Landecker Fellow Tsione Wolde-Michael co-wrote an op-ed entitled “Excluding Black Americans from our history has proved deadly” in The Washington Post. Across the article, Tsione Wolde-Michael, Dave Tell and Nancy Bercaw focus on the importance of Black history as a tool for justice.
The piece begins with the commemoration of Emmett Till, a young Black American boy murdered in Mississippi after whistling at a White woman. Over the years, Till historical markers have been defaced repeatedly by bullets, acid, and have been thrown in the river – demonstrating yet again the ways that Black history is violently contested.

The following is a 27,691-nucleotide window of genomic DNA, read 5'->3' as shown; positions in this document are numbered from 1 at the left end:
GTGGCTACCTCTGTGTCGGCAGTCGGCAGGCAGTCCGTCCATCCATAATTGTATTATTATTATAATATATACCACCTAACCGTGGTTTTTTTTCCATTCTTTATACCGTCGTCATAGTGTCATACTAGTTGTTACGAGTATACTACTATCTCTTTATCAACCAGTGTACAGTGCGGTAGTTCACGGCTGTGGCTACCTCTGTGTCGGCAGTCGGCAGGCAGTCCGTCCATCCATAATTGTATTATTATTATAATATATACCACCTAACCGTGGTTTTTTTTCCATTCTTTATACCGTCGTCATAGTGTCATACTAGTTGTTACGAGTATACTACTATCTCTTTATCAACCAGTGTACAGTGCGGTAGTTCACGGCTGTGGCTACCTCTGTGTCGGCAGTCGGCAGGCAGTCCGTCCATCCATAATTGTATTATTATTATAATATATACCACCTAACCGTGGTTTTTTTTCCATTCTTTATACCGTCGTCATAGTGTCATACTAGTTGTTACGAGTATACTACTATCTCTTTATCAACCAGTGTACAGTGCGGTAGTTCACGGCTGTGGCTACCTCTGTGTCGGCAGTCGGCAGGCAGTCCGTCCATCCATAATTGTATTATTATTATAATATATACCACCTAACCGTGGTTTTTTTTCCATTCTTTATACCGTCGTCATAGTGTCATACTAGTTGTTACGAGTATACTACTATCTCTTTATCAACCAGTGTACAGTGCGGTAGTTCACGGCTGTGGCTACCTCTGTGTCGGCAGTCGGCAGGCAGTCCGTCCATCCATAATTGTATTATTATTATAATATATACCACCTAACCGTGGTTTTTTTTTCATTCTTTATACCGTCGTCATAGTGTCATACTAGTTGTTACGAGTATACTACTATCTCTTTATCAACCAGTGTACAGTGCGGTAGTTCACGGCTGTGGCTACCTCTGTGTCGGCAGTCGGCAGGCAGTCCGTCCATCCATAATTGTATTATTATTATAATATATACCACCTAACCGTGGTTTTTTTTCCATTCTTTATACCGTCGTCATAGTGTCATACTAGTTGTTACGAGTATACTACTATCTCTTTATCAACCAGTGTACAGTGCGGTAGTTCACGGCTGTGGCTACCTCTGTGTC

In the article, the authors dig into the exhibition Reckoning with Remembrance, elaborating on the way individuals attempt to remember what others violently suppress. Using a range of historical references, the authors demonstrate that in the end, “We all bear responsibility for what our nation remembers and forgets.”
You can read the article on this Washington post webpage.
Tsione is one of thirty 2020-2021 Landecker Democracy Fellows. This fellowship, a collaboration between the Alfred Landecker Foundation and Humanity in Action, was created to strengthen a new generation of leaders whose approaches to political and social challenges can become catalysts for democratic placemaking and community building. Read more about the fellowship here.